And that would be because I’m a hurrier myself. And I would like to be less of one. And my oldest daughter moves slowly and takes in the world well, which she got from my husband. Evidently, a grown-up neighbor once told him when he was a boy—and I paraphrase—”you will never get an ulcer, my child, but you’ll give one to those who are waiting on you.” I drop my daughter off at school, and—no matter if she’s about to be late—she downright ambles into the building, all these kids rushing past her. Wait: It’s most definitely a mosey that she executes. But I think she probably sees way more than I do in this weird, bizarro world we live in. And this is good.

So, here’s the poem that Liz posted that kept me from getting up from my computer for about twenty minutes after I first read it. It had this power over me, started a conversation with me about why exactly it is that I do hurry. Yes, I talk to myself. What? Seriously? Don’t you all? For real? Read the rest of this entry �

Poetry Friday: Two Sides to Every Story

h1 Thursday, March 4th, 2010

Two things on this Poetry Friday:

First, you know those picture books that try entirely too hard to be clever concept books, as in the concept is uncomfortably forced? Well, it’s Opposite Day (in more ways than one): Here’s one concept book, a collection of poems, that really works. Below is the smart poem that goes with the spread you see above. It comes from Marilyn Singer’s newest collection of poetry, Mirror Mirror: A Book of Reversible Verse, illustrated by Josée Masse, and released this week by Dutton Juvenile:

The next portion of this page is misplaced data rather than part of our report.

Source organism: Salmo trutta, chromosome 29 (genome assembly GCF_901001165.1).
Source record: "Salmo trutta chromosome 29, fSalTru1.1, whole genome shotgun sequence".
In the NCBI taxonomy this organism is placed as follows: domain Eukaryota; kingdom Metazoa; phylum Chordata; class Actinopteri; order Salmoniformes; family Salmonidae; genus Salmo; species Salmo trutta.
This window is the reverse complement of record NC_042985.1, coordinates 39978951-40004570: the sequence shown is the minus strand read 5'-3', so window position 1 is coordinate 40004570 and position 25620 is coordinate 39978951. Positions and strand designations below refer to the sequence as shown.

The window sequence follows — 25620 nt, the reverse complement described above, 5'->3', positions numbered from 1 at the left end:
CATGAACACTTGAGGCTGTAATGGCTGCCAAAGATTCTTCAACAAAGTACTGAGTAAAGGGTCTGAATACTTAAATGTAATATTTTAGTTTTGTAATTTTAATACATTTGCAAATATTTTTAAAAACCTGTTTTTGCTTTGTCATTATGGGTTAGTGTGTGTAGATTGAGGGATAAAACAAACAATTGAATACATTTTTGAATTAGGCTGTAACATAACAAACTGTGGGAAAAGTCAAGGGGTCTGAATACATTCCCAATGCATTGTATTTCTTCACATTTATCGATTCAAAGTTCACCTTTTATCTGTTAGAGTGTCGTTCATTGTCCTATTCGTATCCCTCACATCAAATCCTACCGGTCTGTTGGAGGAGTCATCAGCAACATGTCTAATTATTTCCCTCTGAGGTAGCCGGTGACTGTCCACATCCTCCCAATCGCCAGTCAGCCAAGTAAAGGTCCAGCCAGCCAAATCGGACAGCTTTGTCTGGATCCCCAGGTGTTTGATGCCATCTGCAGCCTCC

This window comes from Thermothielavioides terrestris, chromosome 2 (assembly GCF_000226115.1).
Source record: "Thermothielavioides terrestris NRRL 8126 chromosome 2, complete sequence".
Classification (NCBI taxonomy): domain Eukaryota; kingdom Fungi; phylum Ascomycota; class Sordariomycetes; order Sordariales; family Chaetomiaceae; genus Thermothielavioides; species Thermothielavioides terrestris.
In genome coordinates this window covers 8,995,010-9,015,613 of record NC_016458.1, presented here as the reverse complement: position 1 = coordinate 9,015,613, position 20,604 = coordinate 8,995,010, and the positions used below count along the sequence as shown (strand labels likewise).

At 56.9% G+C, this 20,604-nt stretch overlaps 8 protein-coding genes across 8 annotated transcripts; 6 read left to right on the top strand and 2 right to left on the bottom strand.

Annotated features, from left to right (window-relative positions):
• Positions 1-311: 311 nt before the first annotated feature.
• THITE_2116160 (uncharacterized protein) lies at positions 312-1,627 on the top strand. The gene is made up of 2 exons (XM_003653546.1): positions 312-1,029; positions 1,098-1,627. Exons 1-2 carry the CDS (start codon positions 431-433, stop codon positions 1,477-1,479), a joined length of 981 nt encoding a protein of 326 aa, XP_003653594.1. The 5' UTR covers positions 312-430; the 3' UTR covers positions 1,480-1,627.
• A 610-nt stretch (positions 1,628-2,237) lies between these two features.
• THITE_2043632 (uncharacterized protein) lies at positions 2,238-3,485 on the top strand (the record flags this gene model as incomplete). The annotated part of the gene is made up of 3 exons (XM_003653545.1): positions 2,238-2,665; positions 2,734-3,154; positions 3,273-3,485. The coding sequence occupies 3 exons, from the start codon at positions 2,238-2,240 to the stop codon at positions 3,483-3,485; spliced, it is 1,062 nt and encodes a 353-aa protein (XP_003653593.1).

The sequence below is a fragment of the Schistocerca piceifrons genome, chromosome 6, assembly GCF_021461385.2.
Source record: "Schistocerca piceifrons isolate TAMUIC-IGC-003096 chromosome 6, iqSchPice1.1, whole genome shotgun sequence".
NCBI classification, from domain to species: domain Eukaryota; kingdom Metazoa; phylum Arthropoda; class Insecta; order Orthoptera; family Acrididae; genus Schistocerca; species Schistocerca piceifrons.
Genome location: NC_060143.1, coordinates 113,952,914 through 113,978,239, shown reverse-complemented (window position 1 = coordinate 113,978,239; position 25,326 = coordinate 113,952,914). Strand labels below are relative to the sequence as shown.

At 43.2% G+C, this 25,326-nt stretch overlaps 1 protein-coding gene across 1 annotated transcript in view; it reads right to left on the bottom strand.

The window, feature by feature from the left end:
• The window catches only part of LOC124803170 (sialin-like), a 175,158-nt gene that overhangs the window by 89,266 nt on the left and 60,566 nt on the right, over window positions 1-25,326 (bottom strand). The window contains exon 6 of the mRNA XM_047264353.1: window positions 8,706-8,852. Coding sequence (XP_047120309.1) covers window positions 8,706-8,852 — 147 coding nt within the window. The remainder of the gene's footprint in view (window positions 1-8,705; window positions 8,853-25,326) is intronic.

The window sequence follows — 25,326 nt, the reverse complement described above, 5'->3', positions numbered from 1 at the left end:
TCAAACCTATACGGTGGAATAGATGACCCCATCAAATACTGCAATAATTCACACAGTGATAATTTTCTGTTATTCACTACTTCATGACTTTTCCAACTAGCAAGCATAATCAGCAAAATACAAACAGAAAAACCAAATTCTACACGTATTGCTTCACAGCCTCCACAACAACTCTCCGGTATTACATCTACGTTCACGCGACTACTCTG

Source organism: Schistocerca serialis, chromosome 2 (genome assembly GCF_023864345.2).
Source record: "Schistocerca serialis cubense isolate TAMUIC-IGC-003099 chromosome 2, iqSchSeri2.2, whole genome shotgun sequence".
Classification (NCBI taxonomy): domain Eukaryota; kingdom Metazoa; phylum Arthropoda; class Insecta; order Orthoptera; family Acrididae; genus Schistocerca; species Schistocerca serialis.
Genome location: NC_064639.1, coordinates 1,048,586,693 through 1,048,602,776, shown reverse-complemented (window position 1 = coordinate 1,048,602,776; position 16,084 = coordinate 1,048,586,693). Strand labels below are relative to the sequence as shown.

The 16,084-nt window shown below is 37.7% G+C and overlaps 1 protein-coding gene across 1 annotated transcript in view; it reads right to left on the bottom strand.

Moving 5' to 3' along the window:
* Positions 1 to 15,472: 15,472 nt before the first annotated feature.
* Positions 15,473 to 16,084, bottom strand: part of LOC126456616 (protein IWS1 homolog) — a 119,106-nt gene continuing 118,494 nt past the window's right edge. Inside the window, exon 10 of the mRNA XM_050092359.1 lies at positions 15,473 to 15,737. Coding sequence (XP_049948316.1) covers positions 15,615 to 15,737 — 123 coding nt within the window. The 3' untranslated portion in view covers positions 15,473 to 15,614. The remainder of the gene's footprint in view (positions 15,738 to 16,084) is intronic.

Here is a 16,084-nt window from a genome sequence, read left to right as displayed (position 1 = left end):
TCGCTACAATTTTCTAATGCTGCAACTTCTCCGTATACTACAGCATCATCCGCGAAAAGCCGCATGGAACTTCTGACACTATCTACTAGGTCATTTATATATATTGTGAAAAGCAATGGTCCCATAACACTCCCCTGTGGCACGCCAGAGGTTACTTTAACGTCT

“We read most poems down a page,” writes Singer in the book’s note on the poetry. “But what if we read them up? That’s the question I asked myself when I created the reverso. When you read a reverso down, it is one poem. When you read it up, with changes allowed only in punctuation and capitalization it is a different poem…” Singer uses her reverso technique to tell both sides of each tale, Publishers Weekly calling the concept a smart one and praising Masse’s fun-with-symmetry, as you can see in these featured spreads.

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Poetry Friday

h1 Friday, February 26th, 2010

I promise I haven’t forsaken Poetry Fridays. I do so love Poetry Fridays. But, hey, I’ll be back with an entry soon. And you know what else? All kinds of other folks are sharing poetry today. Jone’s hosting the Poetry Friday round-up, if you feel like exploring…

Poetry Friday: A School Library Is…

h1 Friday, February 5th, 2010

It’s always a good Poetry Friday when J. Patrick Lewis stops by.

Many elementary schools this time of year are celebrating the 100th day of school. Yup, we’ve been counting out one hundred Cheerios and one hundred M&Ms with our kindergartener here in the Danielson home. Pat shares this new poem with us this morning, which celebrates school libraries on the 100th day of the school year. “I was thinking,” he told me, “that this might be a good time to recognize the most important room in every elementary school.”

Thanks, Pat. This one’s fun.

“A School Library Is”
(as told in book titles with a twist)

A Child’s Garden of Voices
The Dewey Day
Picka Picka Bloom Room
The Habbit
Boyful Joise
Make Hay for Booklings
Shriek!
Feast o’ the Fun and Best Until June
The House at Ooh Corner
Amazing Space
Mall of the Wild
Teidi
Where the Read Fun Grows
Vowl Boon
The Higher Tower of Lucky
The Blizzard of Ahhs

[Actual book titles above, in reverse: sesreV fo nedraG s’dlihC A; yaD ywonS A; mooB mooB akcihC akcihC; tibboH ehT; esioN lufyoJ; sgnilkcuD rof yaW ekaM; !kerhS; nooM eht ‘o tseW dna nuS eht ‘o tsaE; renroC hooP ta esuoH ehT; ecarG gnizamA; dliW eht fo llaC; idieH; sworG nreF deR eht erehW; nooM lwO; ykcuL fo rewoP rehgiH ehT; zO fo draziW ehT]

The Poetry Friday round-up is being hosted by Great Kid Books today. Enjoy!